ES Department in an innovative project: analysis of hazards during Spanish and American eras


The Department of Environmental Science, in collaboration with the Department of History, has embarked on a new and innovative project analyzing flooding, earthquakes and volcanic eruprtions in the Spanish and American eras. These two departments form one team of a consortium of international teams under the project "Hazards, Tipping Points, Adaptation and Collapse in the Indo-Pacific World", led by Murdoch University and supported by the Australian Research Council. The Ateneo contingent is also supported by the University Research Council.
 
The team is integrating archival analysis of historical accounts with risk frameworks and GIS-based techniques to understand the circumstances surrounding events in history that could have influenced how the impacts of these hazards unfolded. Given the global environmental changes we are facing today, it becomes all the more important and pressing to understand how our social, political, economic and cultural systems are interacting with our natural environment resulting in our contexts of vulnerability and risk versus resilience. For this purpose, historical analysis has much to contribute towards tracing the evolution of these interactions and perhaps identifying the roots of our vulnerabilities.
 
Dr. Charlotte Kendra Z. Gotangco, OIC of ES Department, giving a talk on a "Systems Approach to Understanding Risk and Vulnerability of Cities" during the first conference-workshop of project partners at the Earth Observatory in Singapore in May 2016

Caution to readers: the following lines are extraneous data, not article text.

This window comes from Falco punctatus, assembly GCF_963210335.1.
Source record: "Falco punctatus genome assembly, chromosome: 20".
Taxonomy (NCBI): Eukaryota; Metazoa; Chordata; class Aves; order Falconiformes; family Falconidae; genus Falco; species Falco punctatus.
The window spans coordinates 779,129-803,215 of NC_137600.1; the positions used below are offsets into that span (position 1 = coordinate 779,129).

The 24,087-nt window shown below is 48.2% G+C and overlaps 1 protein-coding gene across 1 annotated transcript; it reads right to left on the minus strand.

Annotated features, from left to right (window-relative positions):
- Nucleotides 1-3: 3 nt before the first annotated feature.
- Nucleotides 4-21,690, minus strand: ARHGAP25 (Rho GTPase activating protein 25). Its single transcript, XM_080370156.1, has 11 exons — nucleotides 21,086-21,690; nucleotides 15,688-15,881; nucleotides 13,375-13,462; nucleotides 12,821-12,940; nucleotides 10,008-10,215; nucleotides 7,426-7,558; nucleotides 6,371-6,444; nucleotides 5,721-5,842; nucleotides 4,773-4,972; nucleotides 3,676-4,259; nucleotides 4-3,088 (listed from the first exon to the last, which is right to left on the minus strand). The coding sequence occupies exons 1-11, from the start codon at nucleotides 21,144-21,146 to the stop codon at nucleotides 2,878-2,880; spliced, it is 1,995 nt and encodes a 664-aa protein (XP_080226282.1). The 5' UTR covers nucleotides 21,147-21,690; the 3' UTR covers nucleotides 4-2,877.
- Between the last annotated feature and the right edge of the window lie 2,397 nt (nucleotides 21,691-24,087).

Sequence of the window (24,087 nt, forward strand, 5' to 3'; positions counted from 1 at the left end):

Beyond the Four Walls of the Classroom

The Department of Environmental Science aims to train the next generation of environmental scientists not only to be knowledgeable of the theories necessary to understand how the environment works but to be able to apply those theories to real world problems. As such, the department encourages students to go beyond the four walls of the classroom to see how the theories they have learned work and how their knowledge of environmental principles can be applied in order to solve environmental problems in the Philippines.

Courses in both the BS Environmental Science Program, Master’s in Environmental Management and M.S. Environmental Science all have field components as part of the syllabus in order to ensure that students not only have a better understanding environmental principles but they can also relate what they have learned to the current situation in the Philippines.



Learning from Professionals

There’s no better way to understand the theories learned inside the classroom than by seeing how these theories are applied and used by professionals.

As such, last May 17, 2016, students taking the Advanced Health and Safety Class, visited Baliwag Water District (BWD)to learn how local water utility authorities consider and apply environmental health and safety practices. The class was given a lecture by BWD on their operations in providing potable water and in treating sewage. The class also got a chance to see the facilities of BWD and to interact with the operators, engineers and administrators of BWD. 

 

starting 26 October 2016
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